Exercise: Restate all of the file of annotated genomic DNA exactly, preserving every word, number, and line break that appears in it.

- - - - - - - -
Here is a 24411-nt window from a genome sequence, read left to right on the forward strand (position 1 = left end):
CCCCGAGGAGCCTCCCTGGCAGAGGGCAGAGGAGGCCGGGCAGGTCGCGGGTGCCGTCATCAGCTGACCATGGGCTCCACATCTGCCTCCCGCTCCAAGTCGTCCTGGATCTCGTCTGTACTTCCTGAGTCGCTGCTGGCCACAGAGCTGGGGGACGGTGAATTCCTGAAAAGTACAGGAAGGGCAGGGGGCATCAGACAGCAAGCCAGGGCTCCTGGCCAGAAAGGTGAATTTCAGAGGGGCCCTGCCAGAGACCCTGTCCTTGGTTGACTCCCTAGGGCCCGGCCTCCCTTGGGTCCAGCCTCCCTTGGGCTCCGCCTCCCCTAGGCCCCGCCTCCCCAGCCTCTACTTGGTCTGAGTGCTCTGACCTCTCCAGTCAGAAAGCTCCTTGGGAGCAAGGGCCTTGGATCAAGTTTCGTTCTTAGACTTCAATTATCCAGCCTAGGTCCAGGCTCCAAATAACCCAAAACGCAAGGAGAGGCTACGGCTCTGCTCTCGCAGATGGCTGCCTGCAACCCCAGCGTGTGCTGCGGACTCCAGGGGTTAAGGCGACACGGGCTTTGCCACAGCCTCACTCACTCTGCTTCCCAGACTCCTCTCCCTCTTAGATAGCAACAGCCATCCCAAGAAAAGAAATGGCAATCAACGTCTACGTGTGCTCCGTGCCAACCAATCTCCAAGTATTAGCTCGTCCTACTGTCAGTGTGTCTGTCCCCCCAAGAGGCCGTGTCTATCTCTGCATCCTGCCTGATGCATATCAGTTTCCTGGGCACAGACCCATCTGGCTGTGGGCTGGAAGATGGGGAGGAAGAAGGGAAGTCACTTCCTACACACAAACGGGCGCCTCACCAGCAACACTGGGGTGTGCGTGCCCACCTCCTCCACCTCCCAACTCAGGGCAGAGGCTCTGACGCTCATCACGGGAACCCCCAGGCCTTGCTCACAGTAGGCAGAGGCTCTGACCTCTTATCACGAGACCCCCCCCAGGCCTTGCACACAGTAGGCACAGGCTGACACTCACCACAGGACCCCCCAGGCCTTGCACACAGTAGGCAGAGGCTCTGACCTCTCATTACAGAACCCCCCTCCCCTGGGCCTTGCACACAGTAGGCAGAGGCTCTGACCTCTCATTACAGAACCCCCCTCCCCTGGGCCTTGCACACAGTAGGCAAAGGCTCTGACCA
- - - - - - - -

Here is a 24411-nt window from a genome sequence, read left to right on the forward strand (position 1 = left end):
CCCCGAGGAGCCTCCCTGGCAGAGGGCAGAGGAGGCCGGGCAGGTCGCGGGTGCCGTCATCAGCTGACCATGGGCTCCACATCTGCCTCCCGCTCCAAGTCGTCCTGGATCTCGTCTGTACTTCCTGAGTCGCTGCTGGCCACAGAGCTGGGGGACGGTGAATTCCTGAAAAGTACAGGAAGGGCAGGGGGCATCAGACAGCAAGCCAGGGCTCCTGGCCAGAAAGGTGAATTTCAGAGGGGCCCTGCCAGAGACCCTGTCCTTGGTTGACTCCCTAGGGCCCGGCCTCCCTTGGGTCCAGCCTCCCTTGGGCTCCGCCTCCCCTAGGCCCCGCCTCCCCAGCCTCTACTTGGTCTGAGTGCTCTGACCTCTCCAGTCAGAAAGCTCCTTGGGAGCAAGGGCCTTGGATCAAGTTTCGTTCTTAGACTTCAATTATCCAGCCTAGGTCCAGGCTCCAAATAACCCAAAACGCAAGGAGAGGCTACGGCTCTGCTCTCGCAGATGGCTGCCTGCAACCCCAGCGTGTGCTGCGGACTCCAGGGGTTAAGGCGACACGGGCTTTGCCACAGCCTCACTCACTCTGCTTCCCAGACTCCTCTCCCTCTTAGATAGCAACAGCCATCCCAAGAAAAGAAATGGCAATCAACGTCTACGTGTGCTCCGTGCCAACCAATCTCCAAGTATTAGCTCGTCCTACTGTCAGTGTGTCTGTCCCCCCAAGAGGCCGTGTCTATCTCTGCATCCTGCCTGATGCATATCAGTTTCCTGGGCACAGACCCATCTGGCTGTGGGCTGGAAGATGGGGAGGAAGAAGGGAAGTCACTTCCTACACACAAACGGGCGCCTCACCAGCAACACTGGGGTGTGCGTGCCCACCTCCTCCACCTCCCAACTCAGGGCAGAGGCTCTGACGCTCATCACGGGAACCCCCAGGCCTTGCTCACAGTAGGCAGAGGCTCTGACCTCTTATCACGAGACCCCCCCCAGGCCTTGCACACAGTAGGCACAGGCTGACACTCACCACAGGACCCCCCAGGCCTTGCACACAGTAGGCAGAGGCTCTGACCTCTCATTACAGAACCCCCCTCCCCTGGGCCTTGCACACAGTAGGCAGAGGCTCTGACCTCTCATTACAGAACCCCCCTCCCCTGGGCCTTGCACACAGTAGGCAAAGGCTCTGACCA